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…many who have seen that match, even fellow Filipinos, doubt Pacman’s victory. Pacman won via majority decision: 114-114, 115-113, 116-112. But it was clear in Márquez’s every move that he had thoroughly studied Pacman’s fighting style. To his credit, the Mexican’s battle plan was evenly calculated and impressive.

It should be noted that all Pacquiáo-Márquez matches are not without any controversy. On their first meeting, in 2004, the match ended in a draw; Pacquiáo was believed to have won that match especially since he knocked Márquez three times in the first round. They fought again in 2008. Pacquiáo won via split decision that time, but many (including yours truly) believed that it was Márquez’s moment.

Now many are crying a screwjob. If true, who’s fault then? Definitely not Pacman’s. Besides, Pacman still fought like the champion that he is. Unlike Floyd The Chicken (and Victor Ortiz), Pacman fought cleanly.

As of this writing, the local internet community is disappointed with the win. But what shines here is their honesty. Even if we Filipinos were all rooting for Pacman to win, we didn’t want it to end that way — in doubt. But why doubt that win? Are we all boxing experts? Aside from what we saw in that match, what do we really know about how a boxing match should be scored?

At any rate, Manny “Pacman” Pacquiáo is still the world’s best pound-for-pound prize fighter. But a Pacquiáo-Márquez IV should be in the offing. Make it happen.

Manny Pacquiáo vs Juan Manuel Márquez III live streaming

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Watch Manny Pacquiáo vs Juan Manuel Márquez today right here, LIVE and CLEAR!

The Azkals need an “Ace”

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Joseph "Josefino" Alas y Láus, the future of Philippine football.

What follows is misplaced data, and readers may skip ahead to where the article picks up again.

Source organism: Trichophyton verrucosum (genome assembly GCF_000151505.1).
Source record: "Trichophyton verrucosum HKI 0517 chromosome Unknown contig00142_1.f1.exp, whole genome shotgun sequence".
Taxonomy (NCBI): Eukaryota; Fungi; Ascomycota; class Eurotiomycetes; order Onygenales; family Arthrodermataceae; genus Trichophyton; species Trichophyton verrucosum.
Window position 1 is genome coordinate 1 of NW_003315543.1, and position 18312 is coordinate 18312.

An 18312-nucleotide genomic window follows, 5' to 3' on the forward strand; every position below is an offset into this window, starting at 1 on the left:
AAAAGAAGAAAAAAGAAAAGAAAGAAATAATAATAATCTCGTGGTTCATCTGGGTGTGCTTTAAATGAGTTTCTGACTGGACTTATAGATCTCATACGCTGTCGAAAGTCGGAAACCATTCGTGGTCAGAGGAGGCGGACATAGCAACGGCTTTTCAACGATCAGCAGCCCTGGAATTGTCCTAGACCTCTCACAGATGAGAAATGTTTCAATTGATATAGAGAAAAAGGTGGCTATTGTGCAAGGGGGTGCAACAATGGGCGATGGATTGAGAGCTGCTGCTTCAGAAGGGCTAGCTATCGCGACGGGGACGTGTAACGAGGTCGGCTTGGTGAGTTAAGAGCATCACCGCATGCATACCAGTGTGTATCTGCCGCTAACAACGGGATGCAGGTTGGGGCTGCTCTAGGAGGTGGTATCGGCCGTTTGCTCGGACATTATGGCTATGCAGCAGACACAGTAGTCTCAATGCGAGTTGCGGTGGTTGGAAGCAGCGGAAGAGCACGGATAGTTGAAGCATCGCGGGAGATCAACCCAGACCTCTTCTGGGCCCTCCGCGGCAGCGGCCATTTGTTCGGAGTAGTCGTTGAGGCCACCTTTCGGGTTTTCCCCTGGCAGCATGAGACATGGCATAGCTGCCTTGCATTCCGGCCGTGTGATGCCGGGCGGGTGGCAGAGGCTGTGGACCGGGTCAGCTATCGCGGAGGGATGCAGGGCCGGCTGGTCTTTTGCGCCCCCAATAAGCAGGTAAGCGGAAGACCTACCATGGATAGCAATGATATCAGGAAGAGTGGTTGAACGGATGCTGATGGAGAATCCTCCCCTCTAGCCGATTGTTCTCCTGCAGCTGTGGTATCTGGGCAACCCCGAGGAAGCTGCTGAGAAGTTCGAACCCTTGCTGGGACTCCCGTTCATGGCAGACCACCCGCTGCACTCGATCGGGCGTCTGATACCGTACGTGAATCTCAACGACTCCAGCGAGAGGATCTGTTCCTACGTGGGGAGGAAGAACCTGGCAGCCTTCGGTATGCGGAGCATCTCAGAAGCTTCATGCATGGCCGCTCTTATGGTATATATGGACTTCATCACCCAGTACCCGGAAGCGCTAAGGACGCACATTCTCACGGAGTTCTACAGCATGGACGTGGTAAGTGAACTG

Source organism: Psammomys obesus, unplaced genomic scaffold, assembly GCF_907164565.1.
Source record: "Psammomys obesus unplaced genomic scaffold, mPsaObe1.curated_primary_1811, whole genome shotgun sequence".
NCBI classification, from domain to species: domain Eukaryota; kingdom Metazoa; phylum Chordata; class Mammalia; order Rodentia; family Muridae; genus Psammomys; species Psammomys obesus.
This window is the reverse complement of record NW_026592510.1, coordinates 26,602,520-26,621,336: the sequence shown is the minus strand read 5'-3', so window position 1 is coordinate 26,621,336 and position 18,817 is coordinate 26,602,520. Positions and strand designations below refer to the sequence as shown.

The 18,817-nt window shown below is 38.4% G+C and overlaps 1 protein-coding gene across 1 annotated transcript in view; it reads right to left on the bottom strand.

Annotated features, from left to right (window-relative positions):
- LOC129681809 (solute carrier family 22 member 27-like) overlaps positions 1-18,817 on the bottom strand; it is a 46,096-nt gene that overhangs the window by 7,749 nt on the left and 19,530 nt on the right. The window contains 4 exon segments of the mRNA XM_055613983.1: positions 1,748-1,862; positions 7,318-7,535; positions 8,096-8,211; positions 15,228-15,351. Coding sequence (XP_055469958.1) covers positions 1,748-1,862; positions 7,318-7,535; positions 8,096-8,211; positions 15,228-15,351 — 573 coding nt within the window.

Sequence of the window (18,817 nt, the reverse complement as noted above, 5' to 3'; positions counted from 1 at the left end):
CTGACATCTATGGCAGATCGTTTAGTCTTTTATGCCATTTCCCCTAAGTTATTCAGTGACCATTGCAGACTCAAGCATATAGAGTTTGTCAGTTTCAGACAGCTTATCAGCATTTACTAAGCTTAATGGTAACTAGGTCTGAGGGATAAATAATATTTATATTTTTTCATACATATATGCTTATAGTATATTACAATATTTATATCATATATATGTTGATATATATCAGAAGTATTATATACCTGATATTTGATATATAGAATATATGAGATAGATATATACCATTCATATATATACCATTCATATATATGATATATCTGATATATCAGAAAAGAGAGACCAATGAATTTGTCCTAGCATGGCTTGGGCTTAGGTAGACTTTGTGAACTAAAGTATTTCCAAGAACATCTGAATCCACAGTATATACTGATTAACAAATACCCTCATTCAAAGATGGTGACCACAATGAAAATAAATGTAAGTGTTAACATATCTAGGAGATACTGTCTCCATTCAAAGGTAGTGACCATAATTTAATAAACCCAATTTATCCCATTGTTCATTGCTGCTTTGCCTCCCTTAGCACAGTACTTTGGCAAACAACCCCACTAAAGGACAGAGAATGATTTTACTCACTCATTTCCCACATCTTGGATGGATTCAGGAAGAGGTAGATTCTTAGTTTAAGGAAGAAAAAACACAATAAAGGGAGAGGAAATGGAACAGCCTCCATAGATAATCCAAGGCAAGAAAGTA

Joseph L. Alas (21 November 1994) is a Filipino football player from Valle Verde VI, Ciudad de Pásig, Metro Manila. He is now based in Kuala Lumpur, Malaysia where he is continuing his high school studies.

During his career in the Philippines, he played with La Salle Greenhills, Makati Football Club, Unión Football Club, and Alabang Football Club. In Malaysia, he played for Mont’Kiara Football Club and is currently playing with Mont’Kiara International School and the International Soccer Academy.

Equipped with extensive football experience from Sweden, Spain, Denmark, Malaysia, Singapore, and the Philippines, Joseph is also a one-time Makati Football School Most Valuable Player (2009). He dreams to one day play professionally in England, Spain, and the USA. But what he aspires the most is to play for his beloved country in the FIFA World Cup. When not playing football, Joseph also engages himself in basketball.

When looking for new blood, the Philippine Football Federation should look no further: sooner or later, the Azkals will be needing an ace up their sleeves.

Learn more about the new face of Filipino football at these sites:
Website
http://www.wix.com/joester_alas/josefino
Facebook Fanpage
http://www.facebook.com/pages/Joseph-Alas/151964558196325

WWE Superstar vows to destroy Pacquiáo!

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A few days ago, I mentioned an ABS-CBN report about John Cena acknowledging our very own Manny “Pacman” Pacquiáo’s toughness (“Manny Pacquiáo will knock me out in the 1st round.”). Now, even more WWE Superstars are talking about the Philippines’ hottest commodity!

“I think Manny is one of the toughest men in the planet. Pound-for-pound, maybe the toughest.”
Randy Orton (current WWE World Heavyweight Champion)—